`Gaps in Iraq forces` may hamper security gains
A report notes that Iraqi forces suffered from poor logistics capabilities.
Washington: Shortfalls in the capabilities of Iraq`s security forces could undo security gains after US troops leave at the end of 2011, a US watchdog said in a report published on Sunday.
The Special Inspector General for Iraq Reconstruction (SIGIR) noted that while Baghdad`s forces had made major improvements, they suffered from poor logistics capabilities, and that corruption within the police and Army had hampered their development.
"This quarter, several US observers noted real or potential gaps in Iraqi Security Forces (ISF) capabilities that could affect its ability to lock in hard-won security gains," SIGIR said in its quarterly report.
It noted that according to US department of defence assessments, "both MOI (Ministry of Interior) and MOD (Ministry of Defence) security forces are behind in the attainment of Minimum Essential Capability."
Minimum Essential Capability refers to a standard that indicates that forces "can provide internal security and possess foundational capabilities to defend against external threats”.
Violence in Iraq declined as 2010 went along, with the number of deaths from attacks dropping for six consecutive months from July, though an apparent spike in insurgent activity in the past two weeks appears to have broken this trend.
All American soldiers must leave Iraq by the end of 2011, per the terms of a bilateral security pact.
The SIGIR report noted that the Iraqi Army "appears likely to fall short" in terms of logistics capabilities by the time US troops leave.
It added Interior Ministry forces "are expected to have gaps in funding, command and control, and logistical infrastructure through the time USF-I withdraws”.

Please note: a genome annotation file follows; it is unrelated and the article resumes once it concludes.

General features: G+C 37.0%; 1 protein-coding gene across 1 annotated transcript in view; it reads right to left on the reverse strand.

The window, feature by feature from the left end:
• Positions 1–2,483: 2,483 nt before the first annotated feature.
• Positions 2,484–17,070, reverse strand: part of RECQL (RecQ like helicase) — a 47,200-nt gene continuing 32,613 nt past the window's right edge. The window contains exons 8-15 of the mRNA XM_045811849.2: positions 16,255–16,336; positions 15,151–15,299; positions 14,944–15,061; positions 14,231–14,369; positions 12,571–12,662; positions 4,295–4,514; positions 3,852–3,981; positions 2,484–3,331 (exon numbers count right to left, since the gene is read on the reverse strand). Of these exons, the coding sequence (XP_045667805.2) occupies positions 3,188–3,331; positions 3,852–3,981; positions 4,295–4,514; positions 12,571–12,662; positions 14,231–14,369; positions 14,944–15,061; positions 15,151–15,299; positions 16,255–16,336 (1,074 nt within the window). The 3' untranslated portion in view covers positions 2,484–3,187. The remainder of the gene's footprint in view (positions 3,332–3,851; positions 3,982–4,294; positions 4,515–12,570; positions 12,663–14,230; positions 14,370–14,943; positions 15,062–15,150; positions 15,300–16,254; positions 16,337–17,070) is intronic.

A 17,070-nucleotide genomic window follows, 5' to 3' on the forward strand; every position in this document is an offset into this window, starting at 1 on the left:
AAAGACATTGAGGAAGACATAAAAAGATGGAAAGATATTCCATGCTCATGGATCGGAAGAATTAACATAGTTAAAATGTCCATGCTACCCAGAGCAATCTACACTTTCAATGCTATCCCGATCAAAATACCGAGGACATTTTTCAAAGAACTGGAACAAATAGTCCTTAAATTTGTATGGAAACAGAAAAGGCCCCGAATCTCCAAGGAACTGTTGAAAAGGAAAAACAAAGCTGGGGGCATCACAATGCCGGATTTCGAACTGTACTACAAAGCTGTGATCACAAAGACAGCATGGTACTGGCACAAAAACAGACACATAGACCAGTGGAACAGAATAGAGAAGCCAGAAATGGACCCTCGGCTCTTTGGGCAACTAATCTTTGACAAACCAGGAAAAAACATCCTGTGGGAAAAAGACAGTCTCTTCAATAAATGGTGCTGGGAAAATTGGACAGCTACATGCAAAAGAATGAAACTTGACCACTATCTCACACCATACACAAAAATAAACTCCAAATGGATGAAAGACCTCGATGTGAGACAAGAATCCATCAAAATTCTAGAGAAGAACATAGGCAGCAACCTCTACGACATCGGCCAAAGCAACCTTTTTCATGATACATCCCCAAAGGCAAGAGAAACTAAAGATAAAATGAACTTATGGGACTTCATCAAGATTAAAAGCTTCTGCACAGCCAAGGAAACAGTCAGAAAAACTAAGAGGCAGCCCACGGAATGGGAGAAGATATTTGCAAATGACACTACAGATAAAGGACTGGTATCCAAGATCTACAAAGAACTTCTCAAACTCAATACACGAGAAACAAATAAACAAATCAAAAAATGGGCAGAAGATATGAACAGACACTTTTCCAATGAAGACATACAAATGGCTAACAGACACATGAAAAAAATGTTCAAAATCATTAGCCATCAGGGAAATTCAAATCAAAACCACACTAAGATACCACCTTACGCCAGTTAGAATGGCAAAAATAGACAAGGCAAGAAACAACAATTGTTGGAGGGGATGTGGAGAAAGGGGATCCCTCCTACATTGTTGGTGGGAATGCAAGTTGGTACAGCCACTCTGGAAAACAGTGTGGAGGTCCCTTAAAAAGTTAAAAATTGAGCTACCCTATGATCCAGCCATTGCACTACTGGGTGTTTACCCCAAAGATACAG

Meanwhile, the American training mission in Iraq told SIGIR that "corruption within the ISF has hindered development and led to the inefficient allocation of human and fiscal resources, as well as the absence of a requirements-driven planning process for the maintenance of security infrastructure and equipment."
American forces told the watchdog that the US "faces the choice of making additional investments to fill essential gaps in ISF capabilities or accept the risk that they will fall short of being able to fully secure Iraq from internal and external threats by the time US forces depart."
While US commanders in Iraq insist their local counterparts are able to maintain security within the war-ravaged country, the Iraqi Army chief of staff Babaker Zebari said in August that Baghdad`s forces would need American help until 2020.
A spokesman for US forces in Iraq, Colonel Barry Johnson, said the SIGIR report echoed the military`s own views.
"We have been forthright about the areas of concern and this report only reinforces what we`ve already said many times," Johnson said.
"Much of our focus in the months ahead includes developing the Iraqi forces` critical capabilities in logistics and sustainment, intelligence gathering and integration, leadership development, and defence against external threats."
Johnson added that development of those capabilities would continue after US forces withdrew from Iraq and the US State Department takes over responsibility for security force training.